The present environment of increasing cyberattacks has many organizations racing to patch holes and fortify their defenses. If you’re looking for maximum security to protect privacy and other valuable assets, the Zero Trust security framework may be the ultimate solution. Under this security philosophy, every interaction between every person, device, application, and server must not rest on any assumption of trust. Every transaction must be verified before data or other assets are released.
At the moment, you can’t simply buy Zero Trust security (ZT). It isn’t a single product or a service. It’s a prescriptive methodology for how cyber systems should work. It may involve a number of different technologies and policies, including role-based access control, inventory tracking, multifactor authentication systems, and auditing. While you can’t simply buy your way to Zero Trust security, many companies have created products and services that make it easier to build your way to total security control. See this list from SC Magazine if you’re looking for a starting point in implementing ZT in your networks.
If you own a small or medium-sized business (SMB), this all may seem quite a bit over the top. But according to Verizon, small businesses account for 43% of data breach victims. With this year’s sudden increase in employees working from home and organizations adopting Bring-Your-Own-Device policies to compensate for the unavailability of computing options, most organizations’ attack surface area has drastically increased. The risk to SMBs has risen sharply, since their access to sophisticated security controls is typically lower. But not to fear, ZT implementation can offer a great deal of protection against spear phishing and lateral network movement in the new surfaces of your network. And it doesn’t have to cost an arm and a leg.
Whereas the Principle of Least Privilege (PLP) grants access and permissions according to a person’s role or duty, allowing that person to act freely within the bounds of their function, ZT requires that every action taken be verified as authentic or authorized. This makes it much more likely that unauthorized actions hidden among legitimate behaviors will be detected and stopped at the first sign.
This may sound tedious and time consuming, but when implemented using available ZT network protocols, the result seen externally by humans is almost indistinguishable from ordinary computer use.
For example, the Host Identity Protocol (HIP) extends the IP address system to include public key encryption for verifying the identity of network users. This also represents a new layer in the TCP/IP stack that effectively decouples the transport layer from the Internet layer and binds address space to identity. In plainer terms, unauthorized users can’t access a secure site without cracking public key encryption first because they must allow HIP to bind their identity to their IP address using public key encryption. This is a starkly different treatment of IP addresses compared to how most of the Internet works at present, where an IP address cannot be reliably assumed to equate to identity without a great deal more evidence.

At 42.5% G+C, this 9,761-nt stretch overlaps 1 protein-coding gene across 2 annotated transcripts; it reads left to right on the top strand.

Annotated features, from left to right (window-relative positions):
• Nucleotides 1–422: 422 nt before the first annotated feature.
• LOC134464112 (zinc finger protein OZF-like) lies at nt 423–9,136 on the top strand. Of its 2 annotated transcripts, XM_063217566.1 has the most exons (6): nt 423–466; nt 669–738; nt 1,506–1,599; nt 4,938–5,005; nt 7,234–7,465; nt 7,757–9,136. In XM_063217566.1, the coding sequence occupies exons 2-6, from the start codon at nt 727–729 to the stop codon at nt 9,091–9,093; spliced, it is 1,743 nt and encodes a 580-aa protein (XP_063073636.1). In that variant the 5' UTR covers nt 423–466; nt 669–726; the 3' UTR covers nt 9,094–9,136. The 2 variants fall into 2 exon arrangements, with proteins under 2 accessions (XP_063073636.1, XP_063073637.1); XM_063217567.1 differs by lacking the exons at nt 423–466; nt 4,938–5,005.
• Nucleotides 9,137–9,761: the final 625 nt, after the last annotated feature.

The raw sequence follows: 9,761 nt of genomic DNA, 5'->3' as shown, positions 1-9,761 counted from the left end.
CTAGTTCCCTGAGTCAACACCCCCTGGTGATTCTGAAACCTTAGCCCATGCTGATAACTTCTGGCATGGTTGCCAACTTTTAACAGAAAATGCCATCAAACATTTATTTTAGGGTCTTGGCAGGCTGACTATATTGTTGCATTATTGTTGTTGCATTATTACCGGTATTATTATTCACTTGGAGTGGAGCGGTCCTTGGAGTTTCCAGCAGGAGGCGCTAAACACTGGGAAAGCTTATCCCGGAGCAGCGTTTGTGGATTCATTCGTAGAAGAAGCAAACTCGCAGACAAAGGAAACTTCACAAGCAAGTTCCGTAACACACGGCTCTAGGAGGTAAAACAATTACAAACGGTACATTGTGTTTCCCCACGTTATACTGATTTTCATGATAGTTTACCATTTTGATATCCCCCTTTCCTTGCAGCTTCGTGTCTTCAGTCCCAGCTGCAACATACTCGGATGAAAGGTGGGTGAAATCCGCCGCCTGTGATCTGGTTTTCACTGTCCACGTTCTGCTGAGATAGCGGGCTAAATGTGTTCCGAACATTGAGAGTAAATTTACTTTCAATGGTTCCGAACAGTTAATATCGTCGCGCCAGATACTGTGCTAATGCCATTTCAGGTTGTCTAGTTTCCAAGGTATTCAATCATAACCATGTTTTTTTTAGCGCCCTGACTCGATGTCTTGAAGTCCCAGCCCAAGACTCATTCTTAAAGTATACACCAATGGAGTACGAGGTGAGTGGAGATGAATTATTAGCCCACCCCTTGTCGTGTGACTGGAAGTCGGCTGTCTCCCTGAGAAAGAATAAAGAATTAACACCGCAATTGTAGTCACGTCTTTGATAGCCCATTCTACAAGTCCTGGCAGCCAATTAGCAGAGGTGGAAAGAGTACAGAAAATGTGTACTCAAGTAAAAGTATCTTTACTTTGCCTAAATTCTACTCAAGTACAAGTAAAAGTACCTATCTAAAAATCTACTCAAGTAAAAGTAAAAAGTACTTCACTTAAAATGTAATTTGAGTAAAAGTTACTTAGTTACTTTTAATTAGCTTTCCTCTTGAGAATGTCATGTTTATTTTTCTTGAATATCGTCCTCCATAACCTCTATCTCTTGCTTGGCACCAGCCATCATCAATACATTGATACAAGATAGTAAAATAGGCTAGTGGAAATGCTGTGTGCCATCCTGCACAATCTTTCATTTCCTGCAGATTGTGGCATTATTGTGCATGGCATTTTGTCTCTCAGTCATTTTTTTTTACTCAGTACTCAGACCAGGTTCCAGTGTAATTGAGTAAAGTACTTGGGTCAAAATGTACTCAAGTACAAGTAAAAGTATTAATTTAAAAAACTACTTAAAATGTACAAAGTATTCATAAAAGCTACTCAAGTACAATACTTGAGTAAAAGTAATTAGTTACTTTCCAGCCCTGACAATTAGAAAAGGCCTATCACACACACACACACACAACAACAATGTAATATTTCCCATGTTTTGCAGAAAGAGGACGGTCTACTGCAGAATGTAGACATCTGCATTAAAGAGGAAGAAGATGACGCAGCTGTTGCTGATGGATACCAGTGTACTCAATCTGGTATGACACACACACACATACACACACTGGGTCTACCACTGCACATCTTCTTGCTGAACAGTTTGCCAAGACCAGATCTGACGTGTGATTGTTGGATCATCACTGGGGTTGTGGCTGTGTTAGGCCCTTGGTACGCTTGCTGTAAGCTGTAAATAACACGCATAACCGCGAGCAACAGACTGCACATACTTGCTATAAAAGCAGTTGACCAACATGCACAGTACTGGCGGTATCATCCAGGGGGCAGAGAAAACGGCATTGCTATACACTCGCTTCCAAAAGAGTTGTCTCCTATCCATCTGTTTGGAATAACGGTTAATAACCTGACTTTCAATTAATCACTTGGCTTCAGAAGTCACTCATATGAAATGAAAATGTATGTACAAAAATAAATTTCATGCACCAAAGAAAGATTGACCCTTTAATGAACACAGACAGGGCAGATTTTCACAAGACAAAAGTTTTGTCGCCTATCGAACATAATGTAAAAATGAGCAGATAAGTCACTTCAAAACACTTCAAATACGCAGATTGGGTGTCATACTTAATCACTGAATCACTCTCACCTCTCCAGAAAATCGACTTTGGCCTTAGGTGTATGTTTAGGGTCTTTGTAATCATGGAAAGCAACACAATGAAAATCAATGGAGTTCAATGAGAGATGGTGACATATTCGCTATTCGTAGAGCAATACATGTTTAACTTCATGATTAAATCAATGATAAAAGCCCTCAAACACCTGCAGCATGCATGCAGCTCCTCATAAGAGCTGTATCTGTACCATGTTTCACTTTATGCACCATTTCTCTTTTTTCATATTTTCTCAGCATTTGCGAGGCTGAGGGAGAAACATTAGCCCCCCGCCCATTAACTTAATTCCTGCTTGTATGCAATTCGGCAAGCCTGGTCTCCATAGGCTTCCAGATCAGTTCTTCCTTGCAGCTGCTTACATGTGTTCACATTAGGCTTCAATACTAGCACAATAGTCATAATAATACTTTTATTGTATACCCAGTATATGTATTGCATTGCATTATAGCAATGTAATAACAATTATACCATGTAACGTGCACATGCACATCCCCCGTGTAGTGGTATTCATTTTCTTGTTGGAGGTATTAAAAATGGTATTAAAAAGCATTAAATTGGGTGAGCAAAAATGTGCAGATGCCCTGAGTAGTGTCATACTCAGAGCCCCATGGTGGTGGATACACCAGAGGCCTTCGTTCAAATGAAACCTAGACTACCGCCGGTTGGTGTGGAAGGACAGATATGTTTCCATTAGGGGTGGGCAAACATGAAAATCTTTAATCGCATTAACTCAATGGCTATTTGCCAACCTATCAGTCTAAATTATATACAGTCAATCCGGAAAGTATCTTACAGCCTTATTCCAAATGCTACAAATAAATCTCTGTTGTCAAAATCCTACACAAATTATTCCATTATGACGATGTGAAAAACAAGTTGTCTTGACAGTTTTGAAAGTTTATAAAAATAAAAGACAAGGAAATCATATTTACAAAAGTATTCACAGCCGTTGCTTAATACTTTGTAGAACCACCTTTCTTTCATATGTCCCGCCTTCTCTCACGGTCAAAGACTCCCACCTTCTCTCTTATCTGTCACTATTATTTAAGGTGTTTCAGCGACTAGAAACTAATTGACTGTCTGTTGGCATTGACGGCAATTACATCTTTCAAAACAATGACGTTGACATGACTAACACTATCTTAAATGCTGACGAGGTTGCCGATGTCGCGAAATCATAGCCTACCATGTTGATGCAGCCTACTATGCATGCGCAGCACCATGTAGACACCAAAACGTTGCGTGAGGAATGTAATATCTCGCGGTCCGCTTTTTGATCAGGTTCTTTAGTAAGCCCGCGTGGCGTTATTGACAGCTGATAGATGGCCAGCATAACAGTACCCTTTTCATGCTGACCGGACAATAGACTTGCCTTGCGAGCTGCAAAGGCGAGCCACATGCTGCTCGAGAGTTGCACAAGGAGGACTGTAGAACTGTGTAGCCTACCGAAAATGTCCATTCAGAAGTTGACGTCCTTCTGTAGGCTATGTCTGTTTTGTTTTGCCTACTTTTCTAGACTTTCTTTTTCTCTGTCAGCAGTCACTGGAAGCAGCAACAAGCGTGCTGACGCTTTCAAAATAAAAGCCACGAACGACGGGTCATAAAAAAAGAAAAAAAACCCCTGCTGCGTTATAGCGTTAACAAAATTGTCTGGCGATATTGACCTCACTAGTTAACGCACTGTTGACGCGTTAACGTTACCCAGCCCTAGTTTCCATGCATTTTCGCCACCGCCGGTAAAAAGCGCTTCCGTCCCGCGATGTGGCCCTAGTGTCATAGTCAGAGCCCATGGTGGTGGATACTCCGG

Excepting zero-day attacks that rely on high technical manipulation of discovered design flaws, robbery, vandalism, and natural disasters, virtually all modern cyberattacks can be prevented by adhering to ZT principles. So why isn’t ZT being implemented everywhere?
For most people who use computers every day, convenience is a major factor. Do you have two-factor authentication turned on for your email account? Would you be fine with completing 2FA prompts every time you log in, on any device, no matter what? How about every time you open an email? Open an attachment? Send an email? Delete an email? How far people are willing to take ZT is a balancing act between security and convenience. That’s why it’s critically important to seamlessly integrate ZT into basic protocol layers and core systems where human priorities can’t interfere with their function.
And it’s equally important to support organizations engaged in research and development that bring ZT to new areas of network infrastructure and computing in general. Check out some projects from these organizations who have done some great work in implementing Zero Trust:
- The Internet Engineering Task Force: Host Identity Protocol
- The Cloud Security Alliance: Software-Defined Perimeter
- Centrify: Zero Trust Privilege
- Cisco: Cisco Zero Trust
- Cloudflare: Zero Trust Application Access
If your team is ready to take steps toward Zero Trust security policies, you’ll also want to know that your network endpoints are secure. Don’t blindly trust that your devices are protected. With new zero-day attacks always around the corner, consumer antivirus software is not sufficient to protect your business. With breach and attack simulation, you don’t have to wait to get attacked to find out if your systems are vulnerable. Our platform allows leaders in IT and cybersecurity to orchestrate verification of any virtual image against a library of cyber threats that pose the greatest threat to your goals. Our team of engineers is also actively engaged in research to produce new zero-day attack patterns to keep you protected from future exploits. Request a demo of our breach and attack simulation platform today.
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